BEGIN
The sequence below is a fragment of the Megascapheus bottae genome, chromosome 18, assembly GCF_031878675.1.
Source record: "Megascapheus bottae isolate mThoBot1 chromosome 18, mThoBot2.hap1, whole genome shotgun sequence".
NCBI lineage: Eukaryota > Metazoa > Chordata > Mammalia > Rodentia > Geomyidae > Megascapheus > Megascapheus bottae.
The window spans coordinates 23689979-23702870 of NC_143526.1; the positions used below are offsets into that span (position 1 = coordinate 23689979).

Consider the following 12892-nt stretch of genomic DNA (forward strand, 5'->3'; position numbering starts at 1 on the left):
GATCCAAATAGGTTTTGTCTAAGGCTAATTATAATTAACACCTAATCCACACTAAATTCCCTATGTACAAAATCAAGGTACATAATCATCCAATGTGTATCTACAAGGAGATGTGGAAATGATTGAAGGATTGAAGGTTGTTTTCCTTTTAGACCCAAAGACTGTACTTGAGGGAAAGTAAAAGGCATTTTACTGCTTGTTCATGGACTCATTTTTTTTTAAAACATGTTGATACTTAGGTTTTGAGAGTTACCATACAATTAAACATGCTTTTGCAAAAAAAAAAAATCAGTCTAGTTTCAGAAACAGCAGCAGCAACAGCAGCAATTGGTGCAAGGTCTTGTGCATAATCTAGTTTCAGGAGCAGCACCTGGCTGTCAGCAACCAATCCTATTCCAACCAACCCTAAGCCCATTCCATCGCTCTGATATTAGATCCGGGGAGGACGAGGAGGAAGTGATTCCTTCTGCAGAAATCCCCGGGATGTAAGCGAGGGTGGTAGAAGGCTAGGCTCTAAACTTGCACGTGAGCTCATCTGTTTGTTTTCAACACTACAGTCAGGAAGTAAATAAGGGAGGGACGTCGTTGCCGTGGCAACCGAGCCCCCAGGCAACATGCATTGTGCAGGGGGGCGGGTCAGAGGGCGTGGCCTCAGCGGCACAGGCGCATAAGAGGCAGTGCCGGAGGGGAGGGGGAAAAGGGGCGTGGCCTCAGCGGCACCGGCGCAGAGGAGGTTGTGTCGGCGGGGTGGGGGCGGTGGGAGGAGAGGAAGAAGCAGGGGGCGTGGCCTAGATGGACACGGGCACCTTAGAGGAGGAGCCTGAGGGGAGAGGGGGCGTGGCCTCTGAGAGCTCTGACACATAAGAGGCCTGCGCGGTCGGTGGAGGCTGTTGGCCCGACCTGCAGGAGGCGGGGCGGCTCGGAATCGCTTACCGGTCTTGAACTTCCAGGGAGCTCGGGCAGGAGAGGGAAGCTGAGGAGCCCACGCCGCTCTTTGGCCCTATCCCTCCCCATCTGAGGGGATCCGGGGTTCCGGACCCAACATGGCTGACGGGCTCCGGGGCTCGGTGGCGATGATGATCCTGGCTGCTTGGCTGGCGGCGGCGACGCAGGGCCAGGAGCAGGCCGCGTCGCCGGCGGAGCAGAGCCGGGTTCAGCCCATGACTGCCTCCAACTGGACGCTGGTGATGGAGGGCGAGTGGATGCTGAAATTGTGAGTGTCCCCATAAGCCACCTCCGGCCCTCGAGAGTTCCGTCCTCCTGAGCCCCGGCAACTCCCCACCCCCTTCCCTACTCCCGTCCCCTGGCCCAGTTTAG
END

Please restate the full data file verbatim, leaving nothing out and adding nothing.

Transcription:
The sequence below is a fragment of the Megascapheus bottae genome, chromosome 18, assembly GCF_031878675.1.
Source record: "Megascapheus bottae isolate mThoBot1 chromosome 18, mThoBot2.hap1, whole genome shotgun sequence".
NCBI lineage: Eukaryota > Metazoa > Chordata > Mammalia > Rodentia > Geomyidae > Megascapheus > Megascapheus bottae.
The window spans coordinates 23689979-23702870 of NC_143526.1; the positions used below are offsets into that span (position 1 = coordinate 23689979).

Consider the following 12892-nt stretch of genomic DNA (forward strand, 5'->3'; position numbering starts at 1 on the left):
GATCCAAATAGGTTTTGTCTAAGGCTAATTATAATTAACACCTAATCCACACTAAATTCCCTATGTACAAAATCAAGGTACATAATCATCCAATGTGTATCTACAAGGAGATGTGGAAATGATTGAAGGATTGAAGGTTGTTTTCCTTTTAGACCCAAAGACTGTACTTGAGGGAAAGTAAAAGGCATTTTACTGCTTGTTCATGGACTCATTTTTTTTTAAAACATGTTGATACTTAGGTTTTGAGAGTTACCATACAATTAAACATGCTTTTGCAAAAAAAAAAAATCAGTCTAGTTTCAGAAACAGCAGCAGCAACAGCAGCAATTGGTGCAAGGTCTTGTGCATAATCTAGTTTCAGGAGCAGCACCTGGCTGTCAGCAACCAATCCTATTCCAACCAACCCTAAGCCCATTCCATCGCTCTGATATTAGATCCGGGGAGGACGAGGAGGAAGTGATTCCTTCTGCAGAAATCCCCGGGATGTAAGCGAGGGTGGTAGAAGGCTAGGCTCTAAACTTGCACGTGAGCTCATCTGTTTGTTTTCAACACTACAGTCAGGAAGTAAATAAGGGAGGGACGTCGTTGCCGTGGCAACCGAGCCCCCAGGCAACATGCATTGTGCAGGGGGGCGGGTCAGAGGGCGTGGCCTCAGCGGCACAGGCGCATAAGAGGCAGTGCCGGAGGGGAGGGGGAAAAGGGGCGTGGCCTCAGCGGCACCGGCGCAGAGGAGGTTGTGTCGGCGGGGTGGGGGCGGTGGGAGGAGAGGAAGAAGCAGGGGGCGTGGCCTAGATGGACACGGGCACCTTAGAGGAGGAGCCTGAGGGGAGAGGGGGCGTGGCCTCTGAGAGCTCTGACACATAAGAGGCCTGCGCGGTCGGTGGAGGCTGTTGGCCCGACCTGCAGGAGGCGGGGCGGCTCGGAATCGCTTACCGGTCTTGAACTTCCAGGGAGCTCGGGCAGGAGAGGGAAGCTGAGGAGCCCACGCCGCTCTTTGGCCCTATCCCTCCCCATCTGAGGGGATCCGGGGTTCCGGACCCAACATGGCTGACGGGCTCCGGGGCTCGGTGGCGATGATGATCCTGGCTGCTTGGCTGGCGGCGGCGACGCAGGGCCAGGAGCAGGCCGCGTCGCCGGCGGAGCAGAGCCGGGTTCAGCCCATGACTGCCTCCAACTGGACGCTGGTGATGGAGGGCGAGTGGATGCTGAAATTGTGAGTGTCCCCATAAGCCACCTCCGGCCCTCGAGAGTTCCGTCCTCCTGAGCCCCGGCAACTCCCCACCCCCTTCCCTACTCCCGTCCCCTGGCCCAGTTTAG